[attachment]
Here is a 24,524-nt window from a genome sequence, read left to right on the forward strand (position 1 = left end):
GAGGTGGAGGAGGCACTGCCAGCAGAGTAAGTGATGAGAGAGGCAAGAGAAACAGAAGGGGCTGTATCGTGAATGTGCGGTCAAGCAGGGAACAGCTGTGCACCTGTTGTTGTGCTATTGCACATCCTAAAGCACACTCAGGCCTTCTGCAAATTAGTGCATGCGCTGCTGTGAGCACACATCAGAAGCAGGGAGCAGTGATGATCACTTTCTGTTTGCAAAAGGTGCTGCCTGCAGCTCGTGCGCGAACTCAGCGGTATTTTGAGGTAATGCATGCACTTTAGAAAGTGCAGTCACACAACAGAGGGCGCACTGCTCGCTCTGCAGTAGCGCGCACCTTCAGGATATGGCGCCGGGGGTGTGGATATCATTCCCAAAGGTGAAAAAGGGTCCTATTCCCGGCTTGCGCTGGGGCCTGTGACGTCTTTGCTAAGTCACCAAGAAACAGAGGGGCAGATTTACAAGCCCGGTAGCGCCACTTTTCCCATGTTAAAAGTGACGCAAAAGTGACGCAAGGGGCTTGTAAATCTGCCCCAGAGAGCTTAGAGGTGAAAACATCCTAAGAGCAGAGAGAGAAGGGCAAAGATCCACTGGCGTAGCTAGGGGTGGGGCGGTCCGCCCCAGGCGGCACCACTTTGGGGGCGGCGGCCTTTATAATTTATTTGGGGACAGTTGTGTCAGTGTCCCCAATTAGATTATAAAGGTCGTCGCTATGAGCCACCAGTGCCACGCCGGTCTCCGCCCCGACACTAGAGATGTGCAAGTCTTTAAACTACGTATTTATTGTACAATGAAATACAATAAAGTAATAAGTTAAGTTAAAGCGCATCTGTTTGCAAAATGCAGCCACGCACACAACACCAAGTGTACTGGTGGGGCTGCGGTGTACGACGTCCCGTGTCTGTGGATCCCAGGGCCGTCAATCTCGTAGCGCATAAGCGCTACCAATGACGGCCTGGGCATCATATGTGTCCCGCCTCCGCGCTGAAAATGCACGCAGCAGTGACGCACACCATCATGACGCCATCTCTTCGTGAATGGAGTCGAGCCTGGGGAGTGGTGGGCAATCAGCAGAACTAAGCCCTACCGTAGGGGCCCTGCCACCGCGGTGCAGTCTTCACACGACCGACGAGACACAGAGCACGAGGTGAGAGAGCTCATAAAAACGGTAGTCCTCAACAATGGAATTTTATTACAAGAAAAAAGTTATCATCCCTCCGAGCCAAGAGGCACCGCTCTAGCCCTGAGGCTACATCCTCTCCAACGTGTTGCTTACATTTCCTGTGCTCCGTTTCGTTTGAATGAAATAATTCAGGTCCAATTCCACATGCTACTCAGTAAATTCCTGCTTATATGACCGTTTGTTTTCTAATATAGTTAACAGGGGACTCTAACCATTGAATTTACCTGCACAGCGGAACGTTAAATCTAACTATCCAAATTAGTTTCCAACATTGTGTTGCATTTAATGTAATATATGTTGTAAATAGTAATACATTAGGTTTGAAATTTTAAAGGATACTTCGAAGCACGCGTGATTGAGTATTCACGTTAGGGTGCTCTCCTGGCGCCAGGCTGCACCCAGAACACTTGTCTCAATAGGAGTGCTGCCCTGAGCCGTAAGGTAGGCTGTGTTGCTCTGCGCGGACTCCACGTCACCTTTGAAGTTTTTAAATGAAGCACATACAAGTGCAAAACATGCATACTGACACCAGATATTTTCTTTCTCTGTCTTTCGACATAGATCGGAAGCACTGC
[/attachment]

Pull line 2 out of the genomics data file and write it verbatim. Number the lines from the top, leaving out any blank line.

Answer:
GAGGTGGAGGAGGCACTGCCAGCAGAGTAAGTGATGAGAGAGGCAAGAGAAACAGAAGGGGCTGTATCGTGAATGTGCGGTCAAGCAGGGAACAGCTGTGCACCTGTTGTTGTGCTATTGCACATCCTAAAGCACACTCAGGCCTTCTGCAAATTAGTGCATGCGCTGCTGTGAGCACACATCAGAAGCAGGGAGCAGTGATGATCACTTTCTGTTTGCAAAAGGTGCTGCCTGCAGCTCGTGCGCGAACTCAGCGGTATTTTGAGGTAATGCATGCACTTTAGAAAGTGCAGTCACACAACAGAGGGCGCACTGCTCGCTCTGCAGTAGCGCGCACCTTCAGGATATGGCGCCGGGGGTGTGGATATCATTCCCAAAGGTGAAAAAGGGTCCTATTCCCGGCTTGCGCTGGGGCCTGTGACGTCTTTGCTAAGTCACCAAGAAACAGAGGGGCAGATTTACAAGCCCGGTAGCGCCACTTTTCCCATGTTAAAAGTGACGCAAAAGTGACGCAAGGGGCTTGTAAATCTGCCCCAGAGAGCTTAGAGGTGAAAACATCCTAAGAGCAGAGAGAGAAGGGCAAAGATCCACTGGCGTAGCTAGGGGTGGGGCGGTCCGCCCCAGGCGGCACCACTTTGGGGGCGGCGGCCTTTATAATTTATTTGGGGACAGTTGTGTCAGTGTCCCCAATTAGATTATAAAGGTCGTCGCTATGAGCCACCAGTGCCACGCCGGTCTCCGCCCCGACACTAGAGATGTGCAAGTCTTTAAACTACGTATTTATTGTACAATGAAATACAATAAAGTAATAAGTTAAGTTAAAGCGCATCTGTTTGCAAAATGCAGCCACGCACACAACACCAAGTGTACTGGTGGGGCTGCGGTGTACGACGTCCCGTGTCTGTGGATCCCAGGGCCGTCAATCTCGTAGCGCATAAGCGCTACCAATGACGGCCTGGGCATCATATGTGTCCCGCCTCCGCGCTGAAAATGCACGCAGCAGTGACGCACACCATCATGACGCCATCTCTTCGTGAATGGAGTCGAGCCTGGGGAGTGGTGGGCAATCAGCAGAACTAAGCCCTACCGTAGGGGCCCTGCCACCGCGGTGCAGTCTTCACACGACCGACGAGACACAGAGCACGAGGTGAGAGAGCTCATAAAAACGGTAGTCCTCAACAATGGAATTTTATTACAAGAAAAAAGTTATCATCCCTCCGAGCCAAGAGGCACCGCTCTAGCCCTGAGGCTACATCCTCTCCAACGTGTTGCTTACATTTCCTGTGCTCCGTTTCGTTTGAATGAAATAATTCAGGTCCAATTCCACATGCTACTCAGTAAATTCCTGCTTATATGACCGTTTGTTTTCTAATATAGTTAACAGGGGACTCTAACCATTGAATTTACCTGCACAGCGGAACGTTAAATCTAACTATCCAAATTAGTTTCCAACATTGTGTTGCATTTAATGTAATATATGTTGTAAATAGTAATACATTAGGTTTGAAATTTTAAAGGATACTTCGAAGCACGCGTGATTGAGTATTCACGTTAGGGTGCTCTCCTGGCGCCAGGCTGCACCCAGAACACTTGTCTCAATAGGAGTGCTGCCCTGAGCCGTAAGGTAGGCTGTGTTGCTCTGCGCGGACTCCACGTCACCTTTGAAGTTTTTAAATGAAGCACATACAAGTGCAAAACATGCATACTGACACCAGATATTTTCTTTCTCTGTCTTTCGACATAGATCGGAAGCACTGC